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Unusual association of diseases/symptoms
Two days with a broken knife blade in the neck – an interesting case of Horner's syndrome
  1. S Dubois-Marshall1,
  2. S De Kock2
  1. 1Breakthrough Breast Cancer Research Unit, Western General Hospital, Edinburgh, UK
  2. 2Department of General Surgery, Ngwelezane Hospital, Empangeni, South Africa
  1. Correspondence to S Dubois-Marshall, sylvie_dubois_marshall{at}


A 25-year-old man presented to the Emergency department in a rural South African hospital after a left, submental neck stab with a knife. Examination was deemed unremarkable, and the patient was discharged, but re-attended 2 days later complaining of a painful, swollen neck. Further examination identified Horner's syndrome, and further investigation revealed that the blade of the knife had remained in the patient's neck. This was successfully removed in theatre.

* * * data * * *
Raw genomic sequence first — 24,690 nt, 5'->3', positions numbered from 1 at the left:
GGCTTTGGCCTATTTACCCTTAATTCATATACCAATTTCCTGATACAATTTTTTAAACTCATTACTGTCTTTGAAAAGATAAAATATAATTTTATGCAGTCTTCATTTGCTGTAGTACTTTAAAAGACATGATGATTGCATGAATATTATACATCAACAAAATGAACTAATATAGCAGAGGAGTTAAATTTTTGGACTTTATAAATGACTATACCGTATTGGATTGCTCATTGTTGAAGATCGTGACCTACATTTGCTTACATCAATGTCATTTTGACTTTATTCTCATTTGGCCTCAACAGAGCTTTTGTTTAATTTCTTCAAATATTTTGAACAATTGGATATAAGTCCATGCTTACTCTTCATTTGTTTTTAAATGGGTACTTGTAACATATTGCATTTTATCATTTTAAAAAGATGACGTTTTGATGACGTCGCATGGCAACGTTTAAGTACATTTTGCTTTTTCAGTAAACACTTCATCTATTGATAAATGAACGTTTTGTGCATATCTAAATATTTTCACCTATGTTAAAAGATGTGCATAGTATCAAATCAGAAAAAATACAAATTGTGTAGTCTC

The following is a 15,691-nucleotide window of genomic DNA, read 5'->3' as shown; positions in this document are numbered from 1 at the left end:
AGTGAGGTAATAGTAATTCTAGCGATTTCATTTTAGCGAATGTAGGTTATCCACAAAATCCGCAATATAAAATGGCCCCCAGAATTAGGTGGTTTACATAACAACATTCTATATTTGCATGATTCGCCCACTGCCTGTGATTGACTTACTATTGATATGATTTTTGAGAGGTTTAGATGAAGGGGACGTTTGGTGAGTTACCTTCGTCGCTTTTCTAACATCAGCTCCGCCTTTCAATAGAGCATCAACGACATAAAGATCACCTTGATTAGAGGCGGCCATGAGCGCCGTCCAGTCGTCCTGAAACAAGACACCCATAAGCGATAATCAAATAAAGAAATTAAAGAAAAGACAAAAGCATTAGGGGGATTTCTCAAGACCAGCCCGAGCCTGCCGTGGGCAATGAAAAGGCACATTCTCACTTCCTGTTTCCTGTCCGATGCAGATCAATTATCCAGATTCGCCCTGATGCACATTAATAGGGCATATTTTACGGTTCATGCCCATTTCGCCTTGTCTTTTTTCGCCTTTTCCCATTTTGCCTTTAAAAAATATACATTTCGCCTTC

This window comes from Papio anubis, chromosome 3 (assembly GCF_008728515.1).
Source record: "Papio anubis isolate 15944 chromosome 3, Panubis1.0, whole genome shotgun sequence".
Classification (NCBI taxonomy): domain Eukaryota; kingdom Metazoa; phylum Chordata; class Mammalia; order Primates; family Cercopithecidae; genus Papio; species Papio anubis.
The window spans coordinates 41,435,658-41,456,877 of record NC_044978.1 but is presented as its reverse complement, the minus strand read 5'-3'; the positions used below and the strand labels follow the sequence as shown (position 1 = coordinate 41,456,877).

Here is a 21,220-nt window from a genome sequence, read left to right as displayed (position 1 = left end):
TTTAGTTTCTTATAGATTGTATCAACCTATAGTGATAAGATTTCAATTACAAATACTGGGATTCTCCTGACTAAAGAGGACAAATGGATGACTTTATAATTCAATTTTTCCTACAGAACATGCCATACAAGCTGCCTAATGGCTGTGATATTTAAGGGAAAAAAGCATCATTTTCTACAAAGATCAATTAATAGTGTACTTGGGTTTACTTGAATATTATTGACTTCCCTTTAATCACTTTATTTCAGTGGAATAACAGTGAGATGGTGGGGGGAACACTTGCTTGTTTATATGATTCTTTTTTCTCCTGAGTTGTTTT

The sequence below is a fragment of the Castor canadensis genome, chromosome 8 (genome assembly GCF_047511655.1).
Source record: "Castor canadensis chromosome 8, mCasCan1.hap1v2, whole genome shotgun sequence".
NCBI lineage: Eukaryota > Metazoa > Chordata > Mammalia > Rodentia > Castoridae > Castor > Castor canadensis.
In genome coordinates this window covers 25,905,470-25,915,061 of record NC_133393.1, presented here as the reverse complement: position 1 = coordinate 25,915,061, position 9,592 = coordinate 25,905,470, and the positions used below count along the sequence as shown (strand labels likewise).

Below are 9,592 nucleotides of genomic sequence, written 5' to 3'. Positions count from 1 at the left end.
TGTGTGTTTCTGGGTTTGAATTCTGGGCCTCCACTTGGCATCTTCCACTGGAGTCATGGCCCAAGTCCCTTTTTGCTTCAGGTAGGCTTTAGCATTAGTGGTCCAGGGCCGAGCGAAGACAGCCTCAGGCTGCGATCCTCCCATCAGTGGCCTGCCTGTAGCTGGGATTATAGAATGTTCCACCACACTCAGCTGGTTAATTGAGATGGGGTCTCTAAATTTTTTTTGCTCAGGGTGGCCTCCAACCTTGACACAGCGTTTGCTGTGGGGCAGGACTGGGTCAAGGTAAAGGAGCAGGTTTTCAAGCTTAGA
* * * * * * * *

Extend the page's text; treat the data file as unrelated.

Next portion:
This case illustrates the importance of careful history, examination and diagnostic imaging in the management of penetrating neck injuries. Horner's syndrome can be easily missed in a busy Emergency department and may indicate life-threatening pathology in the context of neck trauma. The difficulties in assessing and managing this type of injury are discussed.

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  • This is a reprint of a paper that first appeared in BMJ Case Reports, BMJ Case Reports 2010; doi:10.1136/bcr.02.2010.273.

  • Competing interests None.

  • Patient consent Obtained.